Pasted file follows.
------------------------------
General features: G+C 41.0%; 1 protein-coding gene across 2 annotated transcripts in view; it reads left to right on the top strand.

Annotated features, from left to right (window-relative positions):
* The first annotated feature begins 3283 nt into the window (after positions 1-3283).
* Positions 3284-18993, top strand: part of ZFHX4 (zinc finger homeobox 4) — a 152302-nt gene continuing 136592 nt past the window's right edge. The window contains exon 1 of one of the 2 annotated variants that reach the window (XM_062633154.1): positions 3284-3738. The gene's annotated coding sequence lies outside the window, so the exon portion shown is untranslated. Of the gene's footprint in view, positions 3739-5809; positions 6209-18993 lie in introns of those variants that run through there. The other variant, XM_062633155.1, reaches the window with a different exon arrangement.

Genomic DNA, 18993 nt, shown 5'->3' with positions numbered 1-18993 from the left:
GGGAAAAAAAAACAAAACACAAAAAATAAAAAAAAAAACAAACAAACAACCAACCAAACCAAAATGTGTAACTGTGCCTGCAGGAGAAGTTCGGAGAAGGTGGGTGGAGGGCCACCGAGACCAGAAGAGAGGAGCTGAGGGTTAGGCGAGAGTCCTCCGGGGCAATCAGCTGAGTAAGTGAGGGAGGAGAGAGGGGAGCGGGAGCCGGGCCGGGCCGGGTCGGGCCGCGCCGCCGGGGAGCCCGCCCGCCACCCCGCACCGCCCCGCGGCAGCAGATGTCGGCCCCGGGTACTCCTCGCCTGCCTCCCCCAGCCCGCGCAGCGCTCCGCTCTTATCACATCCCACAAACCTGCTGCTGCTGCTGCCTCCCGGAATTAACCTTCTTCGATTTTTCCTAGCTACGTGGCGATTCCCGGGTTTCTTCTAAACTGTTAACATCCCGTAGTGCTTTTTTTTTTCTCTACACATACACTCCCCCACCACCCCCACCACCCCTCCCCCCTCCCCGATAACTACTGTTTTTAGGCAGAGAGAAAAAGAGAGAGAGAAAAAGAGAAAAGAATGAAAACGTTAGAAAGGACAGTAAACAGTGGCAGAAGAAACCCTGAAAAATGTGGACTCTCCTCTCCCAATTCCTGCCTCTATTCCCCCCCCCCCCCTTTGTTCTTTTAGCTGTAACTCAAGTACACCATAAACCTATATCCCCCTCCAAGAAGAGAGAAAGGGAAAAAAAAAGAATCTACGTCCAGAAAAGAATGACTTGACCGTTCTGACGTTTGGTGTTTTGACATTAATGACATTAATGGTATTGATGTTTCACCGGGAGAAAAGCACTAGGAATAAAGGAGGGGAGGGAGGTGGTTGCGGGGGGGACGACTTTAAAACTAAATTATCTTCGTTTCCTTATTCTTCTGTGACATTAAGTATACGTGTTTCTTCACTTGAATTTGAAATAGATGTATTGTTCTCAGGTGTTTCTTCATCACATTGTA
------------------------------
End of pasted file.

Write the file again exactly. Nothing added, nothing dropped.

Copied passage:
General features: G+C 41.0%; 1 protein-coding gene across 2 annotated transcripts in view; it reads left to right on the top strand.

Annotated features, from left to right (window-relative positions):
* The first annotated feature begins 3283 nt into the window (after positions 1-3283).
* Positions 3284-18993, top strand: part of ZFHX4 (zinc finger homeobox 4) — a 152302-nt gene continuing 136592 nt past the window's right edge. The window contains exon 1 of one of the 2 annotated variants that reach the window (XM_062633154.1): positions 3284-3738. The gene's annotated coding sequence lies outside the window, so the exon portion shown is untranslated. Of the gene's footprint in view, positions 3739-5809; positions 6209-18993 lie in introns of those variants that run through there. The other variant, XM_062633155.1, reaches the window with a different exon arrangement.

Genomic DNA, 18993 nt, shown 5'->3' with positions numbered 1-18993 from the left:
GGGAAAAAAAAACAAAACACAAAAAATAAAAAAAAAAACAAACAAACAACCAACCAAACCAAAATGTGTAACTGTGCCTGCAGGAGAAGTTCGGAGAAGGTGGGTGGAGGGCCACCGAGACCAGAAGAGAGGAGCTGAGGGTTAGGCGAGAGTCCTCCGGGGCAATCAGCTGAGTAAGTGAGGGAGGAGAGAGGGGAGCGGGAGCCGGGCCGGGCCGGGTCGGGCCGCGCCGCCGGGGAGCCCGCCCGCCACCCCGCACCGCCCCGCGGCAGCAGATGTCGGCCCCGGGTACTCCTCGCCTGCCTCCCCCAGCCCGCGCAGCGCTCCGCTCTTATCACATCCCACAAACCTGCTGCTGCTGCTGCCTCCCGGAATTAACCTTCTTCGATTTTTCCTAGCTACGTGGCGATTCCCGGGTTTCTTCTAAACTGTTAACATCCCGTAGTGCTTTTTTTTTTCTCTACACATACACTCCCCCACCACCCCCACCACCCCTCCCCCCTCCCCGATAACTACTGTTTTTAGGCAGAGAGAAAAAGAGAGAGAGAAAAAGAGAAAAGAATGAAAACGTTAGAAAGGACAGTAAACAGTGGCAGAAGAAACCCTGAAAAATGTGGACTCTCCTCTCCCAATTCCTGCCTCTATTCCCCCCCCCCCCCTTTGTTCTTTTAGCTGTAACTCAAGTACACCATAAACCTATATCCCCCTCCAAGAAGAGAGAAAGGGAAAAAAAAAGAATCTACGTCCAGAAAAGAATGACTTGACCGTTCTGACGTTTGGTGTTTTGACATTAATGACATTAATGGTATTGATGTTTCACCGGGAGAAAAGCACTAGGAATAAAGGAGGGGAGGGAGGTGGTTGCGGGGGGGACGACTTTAAAACTAAATTATCTTCGTTTCCTTATTCTTCTGTGACATTAAGTATACGTGTTTCTTCACTTGAATTTGAAATAGATGTATTGTTCTCAGGTGTTTCTTCATCACATTGTA